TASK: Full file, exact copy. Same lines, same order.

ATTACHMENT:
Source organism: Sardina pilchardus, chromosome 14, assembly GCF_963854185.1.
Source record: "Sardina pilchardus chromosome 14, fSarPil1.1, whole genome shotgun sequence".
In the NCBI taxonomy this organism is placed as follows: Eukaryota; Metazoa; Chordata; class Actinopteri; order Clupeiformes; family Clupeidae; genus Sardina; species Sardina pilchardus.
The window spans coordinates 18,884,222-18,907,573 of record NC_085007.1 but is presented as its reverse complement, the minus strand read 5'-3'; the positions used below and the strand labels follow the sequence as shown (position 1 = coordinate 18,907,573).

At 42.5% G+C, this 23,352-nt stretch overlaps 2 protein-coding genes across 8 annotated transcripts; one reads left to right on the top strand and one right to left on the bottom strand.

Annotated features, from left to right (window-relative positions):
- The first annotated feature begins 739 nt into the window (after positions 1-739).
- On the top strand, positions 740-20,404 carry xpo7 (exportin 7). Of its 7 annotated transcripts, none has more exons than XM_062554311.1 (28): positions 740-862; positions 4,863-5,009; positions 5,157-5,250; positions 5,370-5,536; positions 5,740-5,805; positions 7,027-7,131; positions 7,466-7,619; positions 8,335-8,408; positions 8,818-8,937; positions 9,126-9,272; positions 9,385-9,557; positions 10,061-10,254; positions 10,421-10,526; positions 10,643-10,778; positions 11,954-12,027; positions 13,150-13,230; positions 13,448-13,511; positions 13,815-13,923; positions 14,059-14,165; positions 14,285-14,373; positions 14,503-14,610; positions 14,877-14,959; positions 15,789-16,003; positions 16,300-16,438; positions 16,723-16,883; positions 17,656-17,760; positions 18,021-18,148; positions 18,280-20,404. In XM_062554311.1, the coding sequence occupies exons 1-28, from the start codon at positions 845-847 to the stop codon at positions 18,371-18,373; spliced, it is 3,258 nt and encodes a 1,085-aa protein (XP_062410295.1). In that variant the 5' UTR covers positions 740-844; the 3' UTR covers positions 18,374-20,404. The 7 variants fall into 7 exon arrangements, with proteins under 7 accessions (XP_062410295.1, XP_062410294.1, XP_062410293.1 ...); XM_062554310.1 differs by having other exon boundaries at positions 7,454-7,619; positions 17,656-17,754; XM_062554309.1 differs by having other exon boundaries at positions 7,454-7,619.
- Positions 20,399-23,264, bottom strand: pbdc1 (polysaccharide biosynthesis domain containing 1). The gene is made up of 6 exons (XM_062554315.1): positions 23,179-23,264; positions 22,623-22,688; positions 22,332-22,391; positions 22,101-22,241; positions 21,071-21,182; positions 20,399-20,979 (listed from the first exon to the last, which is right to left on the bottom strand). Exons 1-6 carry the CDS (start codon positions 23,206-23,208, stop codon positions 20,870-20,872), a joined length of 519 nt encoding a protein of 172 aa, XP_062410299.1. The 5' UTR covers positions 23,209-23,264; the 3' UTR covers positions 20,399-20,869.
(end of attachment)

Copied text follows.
Source organism: Sardina pilchardus, chromosome 14, assembly GCF_963854185.1.
Source record: "Sardina pilchardus chromosome 14, fSarPil1.1, whole genome shotgun sequence".
In the NCBI taxonomy this organism is placed as follows: Eukaryota; Metazoa; Chordata; class Actinopteri; order Clupeiformes; family Clupeidae; genus Sardina; species Sardina pilchardus.
The window spans coordinates 18,884,222-18,907,573 of record NC_085007.1 but is presented as its reverse complement, the minus strand read 5'-3'; the positions used below and the strand labels follow the sequence as shown (position 1 = coordinate 18,907,573).

At 42.5% G+C, this 23,352-nt stretch overlaps 2 protein-coding genes across 8 annotated transcripts; one reads left to right on the top strand and one right to left on the bottom strand.

Annotated features, from left to right (window-relative positions):
- The first annotated feature begins 739 nt into the window (after positions 1-739).
- On the top strand, positions 740-20,404 carry xpo7 (exportin 7). Of its 7 annotated transcripts, none has more exons than XM_062554311.1 (28): positions 740-862; positions 4,863-5,009; positions 5,157-5,250; positions 5,370-5,536; positions 5,740-5,805; positions 7,027-7,131; positions 7,466-7,619; positions 8,335-8,408; positions 8,818-8,937; positions 9,126-9,272; positions 9,385-9,557; positions 10,061-10,254; positions 10,421-10,526; positions 10,643-10,778; positions 11,954-12,027; positions 13,150-13,230; positions 13,448-13,511; positions 13,815-13,923; positions 14,059-14,165; positions 14,285-14,373; positions 14,503-14,610; positions 14,877-14,959; positions 15,789-16,003; positions 16,300-16,438; positions 16,723-16,883; positions 17,656-17,760; positions 18,021-18,148; positions 18,280-20,404. In XM_062554311.1, the coding sequence occupies exons 1-28, from the start codon at positions 845-847 to the stop codon at positions 18,371-18,373; spliced, it is 3,258 nt and encodes a 1,085-aa protein (XP_062410295.1). In that variant the 5' UTR covers positions 740-844; the 3' UTR covers positions 18,374-20,404. The 7 variants fall into 7 exon arrangements, with proteins under 7 accessions (XP_062410295.1, XP_062410294.1, XP_062410293.1 ...); XM_062554310.1 differs by having other exon boundaries at positions 7,454-7,619; positions 17,656-17,754; XM_062554309.1 differs by having other exon boundaries at positions 7,454-7,619.
- Positions 20,399-23,264, bottom strand: pbdc1 (polysaccharide biosynthesis domain containing 1). The gene is made up of 6 exons (XM_062554315.1): positions 23,179-23,264; positions 22,623-22,688; positions 22,332-22,391; positions 22,101-22,241; positions 21,071-21,182; positions 20,399-20,979 (listed from the first exon to the last, which is right to left on the bottom strand). Exons 1-6 carry the CDS (start codon positions 23,206-23,208, stop codon positions 20,870-20,872), a joined length of 519 nt encoding a protein of 172 aa, XP_062410299.1. The 5' UTR covers positions 23,209-23,264; the 3' UTR covers positions 20,399-20,869.